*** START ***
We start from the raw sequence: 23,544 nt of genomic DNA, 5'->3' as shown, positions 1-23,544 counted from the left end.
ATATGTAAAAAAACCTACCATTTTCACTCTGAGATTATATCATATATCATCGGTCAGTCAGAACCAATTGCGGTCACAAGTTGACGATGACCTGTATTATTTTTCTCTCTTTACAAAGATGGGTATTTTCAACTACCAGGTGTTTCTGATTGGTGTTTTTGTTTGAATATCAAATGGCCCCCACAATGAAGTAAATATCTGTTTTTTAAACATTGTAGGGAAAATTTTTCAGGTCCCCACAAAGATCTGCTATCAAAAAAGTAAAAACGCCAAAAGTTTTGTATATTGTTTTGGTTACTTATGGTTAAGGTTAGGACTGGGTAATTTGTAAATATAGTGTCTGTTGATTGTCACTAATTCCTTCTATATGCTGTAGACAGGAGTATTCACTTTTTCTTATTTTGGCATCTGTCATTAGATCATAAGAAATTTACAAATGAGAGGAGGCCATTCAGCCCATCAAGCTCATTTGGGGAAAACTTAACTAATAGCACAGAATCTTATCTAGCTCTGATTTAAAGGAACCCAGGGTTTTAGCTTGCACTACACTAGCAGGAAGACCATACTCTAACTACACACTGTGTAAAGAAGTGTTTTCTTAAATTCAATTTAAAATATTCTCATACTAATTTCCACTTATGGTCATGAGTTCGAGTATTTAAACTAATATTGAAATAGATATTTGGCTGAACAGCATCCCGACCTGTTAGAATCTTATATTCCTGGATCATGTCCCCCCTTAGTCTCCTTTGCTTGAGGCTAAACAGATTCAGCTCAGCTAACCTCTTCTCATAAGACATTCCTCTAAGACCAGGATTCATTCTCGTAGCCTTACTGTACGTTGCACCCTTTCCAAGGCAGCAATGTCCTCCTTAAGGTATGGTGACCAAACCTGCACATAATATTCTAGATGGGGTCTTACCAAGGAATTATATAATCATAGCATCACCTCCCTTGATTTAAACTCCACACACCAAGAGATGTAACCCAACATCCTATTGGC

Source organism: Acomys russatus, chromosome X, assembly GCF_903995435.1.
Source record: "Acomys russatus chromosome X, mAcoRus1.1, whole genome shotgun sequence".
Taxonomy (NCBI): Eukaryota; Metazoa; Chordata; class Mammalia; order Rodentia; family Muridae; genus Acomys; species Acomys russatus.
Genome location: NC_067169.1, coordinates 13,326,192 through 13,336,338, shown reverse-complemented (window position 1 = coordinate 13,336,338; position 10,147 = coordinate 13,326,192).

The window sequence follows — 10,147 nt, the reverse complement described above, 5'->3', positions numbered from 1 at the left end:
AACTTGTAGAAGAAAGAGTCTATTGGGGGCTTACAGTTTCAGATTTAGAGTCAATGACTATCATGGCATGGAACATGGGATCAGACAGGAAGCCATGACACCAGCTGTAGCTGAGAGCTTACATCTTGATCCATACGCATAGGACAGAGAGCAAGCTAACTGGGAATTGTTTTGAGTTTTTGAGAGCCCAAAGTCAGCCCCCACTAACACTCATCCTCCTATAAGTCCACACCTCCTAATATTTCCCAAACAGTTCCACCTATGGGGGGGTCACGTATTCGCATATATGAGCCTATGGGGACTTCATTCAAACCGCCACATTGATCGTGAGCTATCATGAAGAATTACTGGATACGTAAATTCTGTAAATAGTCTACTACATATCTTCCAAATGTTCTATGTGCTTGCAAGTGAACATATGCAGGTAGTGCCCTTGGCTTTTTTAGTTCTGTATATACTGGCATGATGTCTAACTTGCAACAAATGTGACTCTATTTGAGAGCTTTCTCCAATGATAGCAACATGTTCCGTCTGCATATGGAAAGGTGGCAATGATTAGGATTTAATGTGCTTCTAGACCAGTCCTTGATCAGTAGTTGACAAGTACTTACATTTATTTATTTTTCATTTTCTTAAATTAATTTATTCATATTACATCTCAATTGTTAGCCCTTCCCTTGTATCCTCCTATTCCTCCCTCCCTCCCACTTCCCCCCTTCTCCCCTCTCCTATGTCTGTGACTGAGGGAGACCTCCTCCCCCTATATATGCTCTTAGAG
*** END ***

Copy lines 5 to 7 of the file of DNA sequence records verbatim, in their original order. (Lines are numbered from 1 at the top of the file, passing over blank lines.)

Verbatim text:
Taxonomy (NCBI): Eukaryota; Metazoa; Chordata; class Mammalia; order Rodentia; family Muridae; genus Acomys; species Acomys russatus.
Genome location: NC_067169.1, coordinates 13,326,192 through 13,336,338, shown reverse-complemented (window position 1 = coordinate 13,336,338; position 10,147 = coordinate 13,326,192).

The window sequence follows — 10,147 nt, the reverse complement described above, 5'->3', positions numbered from 1 at the left end: